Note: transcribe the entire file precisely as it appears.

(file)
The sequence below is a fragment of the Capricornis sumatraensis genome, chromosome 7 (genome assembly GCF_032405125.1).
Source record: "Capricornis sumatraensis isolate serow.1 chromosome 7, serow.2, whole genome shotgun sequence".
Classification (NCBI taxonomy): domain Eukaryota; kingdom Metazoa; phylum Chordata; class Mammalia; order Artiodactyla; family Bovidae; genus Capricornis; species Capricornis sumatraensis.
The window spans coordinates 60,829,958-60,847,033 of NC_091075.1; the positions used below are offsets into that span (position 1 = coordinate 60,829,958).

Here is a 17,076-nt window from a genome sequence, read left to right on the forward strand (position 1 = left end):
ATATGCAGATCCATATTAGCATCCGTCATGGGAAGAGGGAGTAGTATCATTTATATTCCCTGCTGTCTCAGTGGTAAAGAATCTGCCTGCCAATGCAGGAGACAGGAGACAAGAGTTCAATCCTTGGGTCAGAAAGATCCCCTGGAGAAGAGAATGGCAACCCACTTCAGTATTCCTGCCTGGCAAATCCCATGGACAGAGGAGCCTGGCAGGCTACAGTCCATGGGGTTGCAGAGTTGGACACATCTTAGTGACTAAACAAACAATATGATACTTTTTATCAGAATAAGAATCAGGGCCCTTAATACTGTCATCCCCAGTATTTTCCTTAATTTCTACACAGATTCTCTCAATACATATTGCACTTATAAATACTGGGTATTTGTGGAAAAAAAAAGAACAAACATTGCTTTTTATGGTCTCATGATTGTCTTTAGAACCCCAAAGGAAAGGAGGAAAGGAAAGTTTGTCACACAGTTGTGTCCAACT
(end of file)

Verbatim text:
The sequence below is a fragment of the Capricornis sumatraensis genome, chromosome 7 (genome assembly GCF_032405125.1).
Source record: "Capricornis sumatraensis isolate serow.1 chromosome 7, serow.2, whole genome shotgun sequence".
Classification (NCBI taxonomy): domain Eukaryota; kingdom Metazoa; phylum Chordata; class Mammalia; order Artiodactyla; family Bovidae; genus Capricornis; species Capricornis sumatraensis.
The window spans coordinates 60,829,958-60,847,033 of NC_091075.1; the positions used below are offsets into that span (position 1 = coordinate 60,829,958).

Here is a 17,076-nt window from a genome sequence, read left to right on the forward strand (position 1 = left end):
ATATGCAGATCCATATTAGCATCCGTCATGGGAAGAGGGAGTAGTATCATTTATATTCCCTGCTGTCTCAGTGGTAAAGAATCTGCCTGCCAATGCAGGAGACAGGAGACAAGAGTTCAATCCTTGGGTCAGAAAGATCCCCTGGAGAAGAGAATGGCAACCCACTTCAGTATTCCTGCCTGGCAAATCCCATGGACAGAGGAGCCTGGCAGGCTACAGTCCATGGGGTTGCAGAGTTGGACACATCTTAGTGACTAAACAAACAATATGATACTTTTTATCAGAATAAGAATCAGGGCCCTTAATACTGTCATCCCCAGTATTTTCCTTAATTTCTACACAGATTCTCTCAATACATATTGCACTTATAAATACTGGGTATTTGTGGAAAAAAAAAGAACAAACATTGCTTTTTATGGTCTCATGATTGTCTTTAGAACCCCAAAGGAAAGGAGGAAAGGAAAGTTTGTCACACAGTTGTGTCCAACT